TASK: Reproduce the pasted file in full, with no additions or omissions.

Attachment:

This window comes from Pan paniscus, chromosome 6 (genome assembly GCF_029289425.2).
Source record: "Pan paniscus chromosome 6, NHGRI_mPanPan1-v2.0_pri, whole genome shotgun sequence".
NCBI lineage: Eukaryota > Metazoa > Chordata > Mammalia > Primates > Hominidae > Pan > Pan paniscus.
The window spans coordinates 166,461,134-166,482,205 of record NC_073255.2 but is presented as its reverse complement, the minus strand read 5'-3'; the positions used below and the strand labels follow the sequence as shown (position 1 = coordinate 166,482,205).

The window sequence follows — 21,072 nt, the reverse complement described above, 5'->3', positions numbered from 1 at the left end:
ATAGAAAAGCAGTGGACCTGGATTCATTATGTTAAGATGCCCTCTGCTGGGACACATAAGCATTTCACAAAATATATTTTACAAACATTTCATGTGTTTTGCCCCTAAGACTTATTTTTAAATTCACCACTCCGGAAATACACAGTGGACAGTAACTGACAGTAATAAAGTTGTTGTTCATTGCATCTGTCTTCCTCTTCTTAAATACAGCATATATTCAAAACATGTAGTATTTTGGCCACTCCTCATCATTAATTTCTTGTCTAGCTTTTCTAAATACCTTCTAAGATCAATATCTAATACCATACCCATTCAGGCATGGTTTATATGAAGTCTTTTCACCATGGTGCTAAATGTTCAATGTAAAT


This window comes from Pan paniscus, chromosome 6 (genome assembly GCF_029289425.2).
Source record: "Pan paniscus chromosome 6, NHGRI_mPanPan1-v2.0_pri, whole genome shotgun sequence".
NCBI lineage: Eukaryota > Metazoa > Chordata > Mammalia > Primates > Hominidae > Pan > Pan paniscus.
The window spans coordinates 166,461,134-166,482,205 of record NC_073255.2 but is presented as its reverse complement, the minus strand read 5'-3'; the positions used below and the strand labels follow the sequence as shown (position 1 = coordinate 166,482,205).

The window sequence follows — 21,072 nt, the reverse complement described above, 5'->3', positions numbered from 1 at the left end:
ATAGAAAAGCAGTGGACCTGGATTCATTATGTTAAGATGCCCTCTGCTGGGACACATAAGCATTTCACAAAATATATTTTACAAACATTTCATGTGTTTTGCCCCTAAGACTTATTTTTAAATTCACCACTCCGGAAATACACAGTGGACAGTAACTGACAGTAATAAAGTTGTTGTTCATTGCATCTGTCTTCCTCTTCTTAAATACAGCATATATTCAAAACATGTAGTATTTTGGCCACTCCTCATCATTAATTTCTTGTCTAGCTTTTCTAAATACCTTCTAAGATCAATATCTAATACCATACCCATTCAGGCATGGTTTATATGAAGTCTTTTCACCATGGTGCTAAATGTTCAATGTAAAT